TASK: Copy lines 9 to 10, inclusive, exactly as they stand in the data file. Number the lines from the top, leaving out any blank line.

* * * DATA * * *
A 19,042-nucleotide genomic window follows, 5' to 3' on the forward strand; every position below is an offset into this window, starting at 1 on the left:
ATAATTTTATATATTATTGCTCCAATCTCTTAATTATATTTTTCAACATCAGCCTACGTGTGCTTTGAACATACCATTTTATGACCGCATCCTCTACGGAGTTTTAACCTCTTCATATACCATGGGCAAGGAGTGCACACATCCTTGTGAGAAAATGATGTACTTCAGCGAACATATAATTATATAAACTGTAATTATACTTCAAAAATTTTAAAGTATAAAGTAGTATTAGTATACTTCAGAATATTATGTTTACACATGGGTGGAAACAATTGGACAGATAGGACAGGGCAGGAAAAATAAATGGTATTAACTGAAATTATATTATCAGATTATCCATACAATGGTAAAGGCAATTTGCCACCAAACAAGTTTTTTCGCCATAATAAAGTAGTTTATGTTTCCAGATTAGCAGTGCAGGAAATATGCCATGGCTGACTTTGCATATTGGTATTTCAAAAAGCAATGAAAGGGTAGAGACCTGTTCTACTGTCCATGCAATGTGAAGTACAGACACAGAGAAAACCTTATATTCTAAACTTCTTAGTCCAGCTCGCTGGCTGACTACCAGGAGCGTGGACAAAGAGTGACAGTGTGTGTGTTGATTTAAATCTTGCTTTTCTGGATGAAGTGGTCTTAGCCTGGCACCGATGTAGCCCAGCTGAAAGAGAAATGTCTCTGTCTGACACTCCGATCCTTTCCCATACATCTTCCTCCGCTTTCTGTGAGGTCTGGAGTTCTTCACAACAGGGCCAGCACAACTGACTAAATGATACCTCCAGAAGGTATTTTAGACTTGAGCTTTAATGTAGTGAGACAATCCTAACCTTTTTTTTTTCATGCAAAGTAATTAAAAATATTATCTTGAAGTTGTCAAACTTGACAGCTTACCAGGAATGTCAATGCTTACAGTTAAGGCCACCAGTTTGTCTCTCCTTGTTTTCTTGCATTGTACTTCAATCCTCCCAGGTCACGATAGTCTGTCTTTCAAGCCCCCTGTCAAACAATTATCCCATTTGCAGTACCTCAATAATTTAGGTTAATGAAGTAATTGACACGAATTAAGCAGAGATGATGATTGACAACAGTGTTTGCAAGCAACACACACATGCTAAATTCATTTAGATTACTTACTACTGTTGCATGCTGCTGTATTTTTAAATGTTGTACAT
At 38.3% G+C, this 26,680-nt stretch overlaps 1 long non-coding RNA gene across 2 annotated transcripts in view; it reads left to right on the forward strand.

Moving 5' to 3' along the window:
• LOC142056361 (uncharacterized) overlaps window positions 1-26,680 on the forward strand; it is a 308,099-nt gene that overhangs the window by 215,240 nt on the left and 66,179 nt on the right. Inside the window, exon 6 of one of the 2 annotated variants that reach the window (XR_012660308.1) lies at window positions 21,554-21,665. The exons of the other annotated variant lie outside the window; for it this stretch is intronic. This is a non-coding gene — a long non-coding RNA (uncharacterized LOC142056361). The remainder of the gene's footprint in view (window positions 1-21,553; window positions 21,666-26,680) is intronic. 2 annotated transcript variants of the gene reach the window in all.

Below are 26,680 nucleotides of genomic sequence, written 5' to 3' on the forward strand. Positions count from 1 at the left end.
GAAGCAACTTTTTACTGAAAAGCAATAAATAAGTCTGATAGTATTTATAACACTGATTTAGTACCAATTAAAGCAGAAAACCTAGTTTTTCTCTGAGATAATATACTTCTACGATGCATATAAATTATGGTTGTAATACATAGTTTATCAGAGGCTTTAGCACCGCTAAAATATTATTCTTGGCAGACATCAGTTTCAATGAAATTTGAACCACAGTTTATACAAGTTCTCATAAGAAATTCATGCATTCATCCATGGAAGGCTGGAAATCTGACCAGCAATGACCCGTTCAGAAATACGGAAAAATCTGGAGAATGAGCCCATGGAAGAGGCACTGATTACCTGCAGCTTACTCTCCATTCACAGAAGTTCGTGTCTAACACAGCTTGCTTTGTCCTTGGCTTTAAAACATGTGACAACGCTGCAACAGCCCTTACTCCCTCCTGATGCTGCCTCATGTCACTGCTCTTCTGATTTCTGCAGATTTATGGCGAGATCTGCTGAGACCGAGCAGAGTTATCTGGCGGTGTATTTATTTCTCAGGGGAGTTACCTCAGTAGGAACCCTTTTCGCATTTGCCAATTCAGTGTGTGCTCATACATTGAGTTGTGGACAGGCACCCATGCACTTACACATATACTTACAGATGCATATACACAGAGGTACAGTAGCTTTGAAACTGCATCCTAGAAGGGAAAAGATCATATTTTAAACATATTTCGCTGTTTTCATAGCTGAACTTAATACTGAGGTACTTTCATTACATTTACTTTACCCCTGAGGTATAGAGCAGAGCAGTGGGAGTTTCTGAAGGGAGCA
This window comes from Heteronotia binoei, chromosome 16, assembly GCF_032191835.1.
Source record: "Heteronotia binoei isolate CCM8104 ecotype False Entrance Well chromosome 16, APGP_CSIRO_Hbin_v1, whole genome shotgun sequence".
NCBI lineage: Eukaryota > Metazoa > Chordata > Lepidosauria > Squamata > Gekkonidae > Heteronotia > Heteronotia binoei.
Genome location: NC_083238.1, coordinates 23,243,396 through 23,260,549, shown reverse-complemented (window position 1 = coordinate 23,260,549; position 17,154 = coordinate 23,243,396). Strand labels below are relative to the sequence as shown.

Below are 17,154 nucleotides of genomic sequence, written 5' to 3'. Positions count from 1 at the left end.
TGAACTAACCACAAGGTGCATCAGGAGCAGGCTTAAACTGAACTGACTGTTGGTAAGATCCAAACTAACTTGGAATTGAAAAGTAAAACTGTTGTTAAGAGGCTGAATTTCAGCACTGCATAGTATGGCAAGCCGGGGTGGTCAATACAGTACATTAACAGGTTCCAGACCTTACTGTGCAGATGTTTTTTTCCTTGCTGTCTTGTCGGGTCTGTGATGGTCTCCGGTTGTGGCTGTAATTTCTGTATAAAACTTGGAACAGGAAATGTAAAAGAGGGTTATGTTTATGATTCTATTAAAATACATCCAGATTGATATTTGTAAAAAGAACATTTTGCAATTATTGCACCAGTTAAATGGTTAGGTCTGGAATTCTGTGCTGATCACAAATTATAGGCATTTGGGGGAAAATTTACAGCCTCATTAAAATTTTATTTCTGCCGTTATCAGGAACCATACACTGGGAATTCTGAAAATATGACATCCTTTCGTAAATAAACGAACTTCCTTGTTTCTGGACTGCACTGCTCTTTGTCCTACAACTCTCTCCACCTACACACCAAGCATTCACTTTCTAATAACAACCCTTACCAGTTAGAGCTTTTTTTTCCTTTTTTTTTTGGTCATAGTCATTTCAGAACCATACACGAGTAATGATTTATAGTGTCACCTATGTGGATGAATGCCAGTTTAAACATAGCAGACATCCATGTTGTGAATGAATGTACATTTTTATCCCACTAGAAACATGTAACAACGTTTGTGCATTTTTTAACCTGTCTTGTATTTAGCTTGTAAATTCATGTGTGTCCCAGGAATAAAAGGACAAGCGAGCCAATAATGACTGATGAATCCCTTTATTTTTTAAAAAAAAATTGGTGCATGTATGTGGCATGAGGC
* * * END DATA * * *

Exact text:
Source record: "Heteronotia binoei isolate CCM8104 ecotype False Entrance Well chromosome 16, APGP_CSIRO_Hbin_v1, whole genome shotgun sequence".
NCBI lineage: Eukaryota > Metazoa > Chordata > Lepidosauria > Squamata > Gekkonidae > Heteronotia > Heteronotia binoei.